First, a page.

Risk of death remains elevated for at least 18 months after COVID-19 infection: Study

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People recovering from COVID-19 have an elevated risk of death for at least 18 months after infection, according to a study published in Cardiovascular Research.

By analyzing patients in UK Biobank, a large biomedical database, researchers sought to show if there are long-term associations between COVID-19, cardiovascular disease, and mortality. The study identified a prospective cohort of more than 7,000 people who developed COVID-19 between March and November 2020 and tracked them for 18 months.

Outcomes in the COVID-19 arm were compared to two control groups. First, each patient was matched to 10 people without COVID-19 during the 18-month study period to build a contemporary control arm of more than 70,000 people. A second historical control cohort of more than 70,000 people was then created. The historical control group featured data captured in 2018 to rule out the effects of reduced and canceled routine healthcare services during the pandemic.

The study showed that people with COVID-19 were 81 times more likely to die in the three weeks following infection than their counterparts in the control group. Risk of death remained elevated throughout the study. The likelihood of death was five times higher in the COVID-19 cohort at the end of the 18-month project. Study author professor Ian C.K. Wong of the University of Hong Kong, China, outlined what the findings mean for public health policy in a statement.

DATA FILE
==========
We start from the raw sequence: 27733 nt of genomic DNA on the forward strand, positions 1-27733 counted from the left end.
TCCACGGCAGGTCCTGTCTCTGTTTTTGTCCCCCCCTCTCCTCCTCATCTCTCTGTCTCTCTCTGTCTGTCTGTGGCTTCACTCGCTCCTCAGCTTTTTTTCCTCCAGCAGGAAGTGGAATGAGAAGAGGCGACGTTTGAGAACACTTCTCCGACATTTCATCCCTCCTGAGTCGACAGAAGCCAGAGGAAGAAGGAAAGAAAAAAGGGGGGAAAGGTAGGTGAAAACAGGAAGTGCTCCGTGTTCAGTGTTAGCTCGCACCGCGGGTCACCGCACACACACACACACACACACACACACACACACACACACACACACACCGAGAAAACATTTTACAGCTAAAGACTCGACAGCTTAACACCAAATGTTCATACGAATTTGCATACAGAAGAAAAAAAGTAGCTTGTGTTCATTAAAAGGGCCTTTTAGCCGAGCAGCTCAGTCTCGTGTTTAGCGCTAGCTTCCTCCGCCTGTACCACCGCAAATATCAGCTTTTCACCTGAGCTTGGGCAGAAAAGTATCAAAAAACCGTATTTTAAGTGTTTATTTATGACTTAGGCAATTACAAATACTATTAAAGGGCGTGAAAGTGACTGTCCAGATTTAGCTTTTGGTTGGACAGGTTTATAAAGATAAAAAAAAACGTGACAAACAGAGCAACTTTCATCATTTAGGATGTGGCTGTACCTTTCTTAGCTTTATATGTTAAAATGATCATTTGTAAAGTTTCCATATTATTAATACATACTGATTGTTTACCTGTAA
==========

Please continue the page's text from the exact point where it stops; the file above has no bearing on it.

“COVID-19 patients were more likely to develop numerous cardiovascular conditions compared to uninfected participants, which may have contributed to their higher risks of death. The findings indicate that patients with COVID-19 should be monitored for at least a year after recovering from the acute illness to diagnose cardiovascular complications of the infection, which form part of long COVID,” Wong said.

Patients in the COVID-19 cohort were four times more likely to develop major cardiovascular disease in the 21 days after infection. COVID-19 patients remained 40% more likely to develop such disease over the rest of the 18-month study. Major cardiovascular disease and death were more common in people who had severe COVID-19 than their peers who had milder infections.

The data covers the period before vaccines against COVID-19 were available in the U.K. As such, while other researchers have generated evidence that vaccination may protect against complications, the new study is unable to determine if vaccines reduce the risk of cardiovascular disease and mortality in people who have breakthrough infections.

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